Carson, Rivals.com's No. 33 player in the Class 0f 2011, has managed to help Arizona State increase its tempo and decrease its turnover rate at the same time. Despite having to shake the rust off from such a long absence, Carson has averaged 17.3 points and 5.5 assists per game as a freshman, showcasing an ability to get to the rim no matter who defends him.
"Having to play without a true point guard last year really put us in a tough spot," Sendek said. "It's an oversimplification to give him all the credit, but certainly point guard is a really important position and having somebody of Jahii's caliber to play point guard does make a difference."
If Carson is one element of Arizona State's improved nucleus this season, Felix and center Jordan Bachynski are the other two.
Felix has thrived playing at a quicker tempo this season because it has enabled him to showcase his athleticism and ability to finish at the rim in transition. Not only is the 6-foot-6 senior averaging an impressive 15.1 points and 8.2 rebounds, he also disrupts opposing offenses with his length and quickness and plays with consistently relentless effort on both ends of the floor.
Bachynski, a 7-foot-2 junior, is Arizona State's defensive anchor. Thanks to Bachynski's conference-leading 4.3 blocks per game, Arizona State's perimeter players are able to gamble for steals because they know he's behind them to protect the rim. Bachynski's offense remains a work in progress, but he overpowered a smaller UCLA frontline for 22 points and 15 rebounds on Saturday.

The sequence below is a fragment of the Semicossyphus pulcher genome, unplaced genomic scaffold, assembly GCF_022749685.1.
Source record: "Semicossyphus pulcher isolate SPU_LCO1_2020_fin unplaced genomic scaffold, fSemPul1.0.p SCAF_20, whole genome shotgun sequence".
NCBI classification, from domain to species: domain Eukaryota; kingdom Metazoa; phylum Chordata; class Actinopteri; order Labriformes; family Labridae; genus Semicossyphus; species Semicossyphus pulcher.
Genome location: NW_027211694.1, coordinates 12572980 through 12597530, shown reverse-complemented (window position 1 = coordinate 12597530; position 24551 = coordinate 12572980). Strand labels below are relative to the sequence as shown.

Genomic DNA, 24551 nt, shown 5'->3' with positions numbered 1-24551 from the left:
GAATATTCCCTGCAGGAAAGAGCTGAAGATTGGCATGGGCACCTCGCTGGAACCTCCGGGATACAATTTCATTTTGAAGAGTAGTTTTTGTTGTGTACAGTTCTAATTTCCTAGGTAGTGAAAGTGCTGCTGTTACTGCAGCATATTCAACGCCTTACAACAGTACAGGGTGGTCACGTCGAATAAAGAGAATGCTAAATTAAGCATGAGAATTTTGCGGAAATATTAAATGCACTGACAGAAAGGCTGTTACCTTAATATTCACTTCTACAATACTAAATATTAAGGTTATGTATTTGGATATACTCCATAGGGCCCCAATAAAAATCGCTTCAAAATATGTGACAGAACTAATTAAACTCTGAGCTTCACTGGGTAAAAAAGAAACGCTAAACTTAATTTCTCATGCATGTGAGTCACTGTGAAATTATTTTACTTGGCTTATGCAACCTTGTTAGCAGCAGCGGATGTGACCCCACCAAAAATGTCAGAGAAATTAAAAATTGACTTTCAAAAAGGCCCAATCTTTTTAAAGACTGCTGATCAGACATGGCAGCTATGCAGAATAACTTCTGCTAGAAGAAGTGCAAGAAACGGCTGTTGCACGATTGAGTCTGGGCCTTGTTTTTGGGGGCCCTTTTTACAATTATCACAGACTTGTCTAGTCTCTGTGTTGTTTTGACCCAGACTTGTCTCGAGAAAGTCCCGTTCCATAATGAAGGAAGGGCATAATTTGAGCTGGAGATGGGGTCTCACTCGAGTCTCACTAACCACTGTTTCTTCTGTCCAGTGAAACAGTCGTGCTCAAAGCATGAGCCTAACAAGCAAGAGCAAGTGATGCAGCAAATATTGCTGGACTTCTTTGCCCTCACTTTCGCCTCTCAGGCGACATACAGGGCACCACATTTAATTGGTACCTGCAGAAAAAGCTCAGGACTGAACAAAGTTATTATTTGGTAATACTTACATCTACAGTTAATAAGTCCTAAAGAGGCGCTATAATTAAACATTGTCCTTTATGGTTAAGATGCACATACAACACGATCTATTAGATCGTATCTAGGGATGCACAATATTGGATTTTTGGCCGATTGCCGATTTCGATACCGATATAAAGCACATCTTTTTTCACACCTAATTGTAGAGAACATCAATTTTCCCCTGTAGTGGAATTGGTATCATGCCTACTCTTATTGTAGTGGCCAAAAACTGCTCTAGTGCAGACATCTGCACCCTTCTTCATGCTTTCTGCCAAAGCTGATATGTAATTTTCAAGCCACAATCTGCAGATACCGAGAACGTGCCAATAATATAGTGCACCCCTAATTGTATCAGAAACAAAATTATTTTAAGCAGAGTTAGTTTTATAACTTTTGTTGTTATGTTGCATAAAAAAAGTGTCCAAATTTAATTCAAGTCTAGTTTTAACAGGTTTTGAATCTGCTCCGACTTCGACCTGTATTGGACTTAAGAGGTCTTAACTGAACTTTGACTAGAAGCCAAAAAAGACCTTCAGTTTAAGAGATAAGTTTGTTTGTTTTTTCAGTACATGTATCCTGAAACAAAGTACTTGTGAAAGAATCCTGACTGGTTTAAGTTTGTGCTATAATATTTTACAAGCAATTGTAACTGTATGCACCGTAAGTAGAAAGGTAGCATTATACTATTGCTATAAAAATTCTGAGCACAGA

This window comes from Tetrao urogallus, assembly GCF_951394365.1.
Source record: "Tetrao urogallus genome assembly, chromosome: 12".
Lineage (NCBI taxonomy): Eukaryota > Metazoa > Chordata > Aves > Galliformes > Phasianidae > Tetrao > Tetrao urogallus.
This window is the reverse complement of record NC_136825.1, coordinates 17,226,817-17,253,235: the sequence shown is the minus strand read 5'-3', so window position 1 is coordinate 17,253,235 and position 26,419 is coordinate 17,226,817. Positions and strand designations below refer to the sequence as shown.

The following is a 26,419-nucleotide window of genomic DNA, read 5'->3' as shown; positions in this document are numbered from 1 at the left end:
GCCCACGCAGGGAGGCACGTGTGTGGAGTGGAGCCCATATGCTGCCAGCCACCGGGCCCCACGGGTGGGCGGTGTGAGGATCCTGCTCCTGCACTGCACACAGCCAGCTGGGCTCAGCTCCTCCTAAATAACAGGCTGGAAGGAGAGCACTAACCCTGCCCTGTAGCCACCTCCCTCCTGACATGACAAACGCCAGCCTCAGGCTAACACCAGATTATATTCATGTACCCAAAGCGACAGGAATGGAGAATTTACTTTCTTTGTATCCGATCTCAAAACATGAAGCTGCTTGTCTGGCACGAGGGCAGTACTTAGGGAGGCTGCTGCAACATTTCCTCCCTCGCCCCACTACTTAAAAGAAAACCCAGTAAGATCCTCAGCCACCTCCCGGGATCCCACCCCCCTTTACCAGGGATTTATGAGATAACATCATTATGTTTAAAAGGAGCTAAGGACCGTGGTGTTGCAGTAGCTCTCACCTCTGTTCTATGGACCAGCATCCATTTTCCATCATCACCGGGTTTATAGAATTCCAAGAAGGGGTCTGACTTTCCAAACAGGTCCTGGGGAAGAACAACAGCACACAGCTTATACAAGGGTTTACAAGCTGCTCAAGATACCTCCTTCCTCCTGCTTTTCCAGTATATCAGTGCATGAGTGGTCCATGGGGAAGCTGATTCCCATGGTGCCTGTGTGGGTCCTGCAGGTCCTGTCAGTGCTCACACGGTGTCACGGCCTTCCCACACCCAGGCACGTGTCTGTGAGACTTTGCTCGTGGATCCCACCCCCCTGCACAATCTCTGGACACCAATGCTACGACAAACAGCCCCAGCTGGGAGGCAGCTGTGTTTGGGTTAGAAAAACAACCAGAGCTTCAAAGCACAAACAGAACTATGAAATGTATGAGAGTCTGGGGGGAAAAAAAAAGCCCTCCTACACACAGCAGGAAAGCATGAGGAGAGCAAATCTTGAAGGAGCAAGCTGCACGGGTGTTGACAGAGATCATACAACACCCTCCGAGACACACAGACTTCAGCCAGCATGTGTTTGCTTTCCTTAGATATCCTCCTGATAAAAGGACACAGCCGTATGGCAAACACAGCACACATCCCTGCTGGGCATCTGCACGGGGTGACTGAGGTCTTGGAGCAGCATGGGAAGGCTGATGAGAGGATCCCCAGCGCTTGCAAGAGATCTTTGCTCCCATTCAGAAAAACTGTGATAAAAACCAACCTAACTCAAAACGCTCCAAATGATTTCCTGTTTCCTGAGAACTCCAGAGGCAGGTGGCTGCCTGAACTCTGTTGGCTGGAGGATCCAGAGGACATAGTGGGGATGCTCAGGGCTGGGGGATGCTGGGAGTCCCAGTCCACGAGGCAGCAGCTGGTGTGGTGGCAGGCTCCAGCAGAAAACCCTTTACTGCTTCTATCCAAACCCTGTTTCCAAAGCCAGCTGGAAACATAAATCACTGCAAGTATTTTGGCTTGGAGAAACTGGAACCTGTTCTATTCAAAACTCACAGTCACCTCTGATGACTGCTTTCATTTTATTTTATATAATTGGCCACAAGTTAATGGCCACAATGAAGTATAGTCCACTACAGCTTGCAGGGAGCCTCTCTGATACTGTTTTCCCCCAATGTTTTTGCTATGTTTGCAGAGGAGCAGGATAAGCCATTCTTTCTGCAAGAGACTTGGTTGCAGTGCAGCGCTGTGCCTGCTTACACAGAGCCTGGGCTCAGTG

"Jordan has built on his first two years to make this year his best one," Sendek said. "He has improved on a broad-based front. Every experience he gets in basketball makes a world of difference for him. He probably hasn't had as many basketball opportunities as other players his age, so as he gets more experience, all facets of his game benefit."
In conference play so far this season, Arizona State is averaging the third-most points per possession in the Pac-12 and limiting opposing teams to 39.7 percent shooting. The Sun Devils are especially effective at not fouling their opponents, which is critical considering four starters play well over 30 minutes per game and there isn't a ton of depth behind them.
Arizona State's tepid non-conference schedule made the Sun Devils a mystery team when they entered Pac-12 play 11-2. But now that they're a half game out of a second place in the league through seven games, it seems clear this team has realistic NCAA tournament hopes.
If Felix's game-ending block against UCLA is an example of why Arizona State has exceeded expectations so far this season, then what happened immediately afterward is also probably a factor. Carson made an incredible trick shot after time expired, grabbing the ball, putting it through his legs and flipping it over his head and off the glass with his back to the basket.
When you're trying to go from 21 losses to the NCAA tournament, it never hurts to have a little good luck on your side.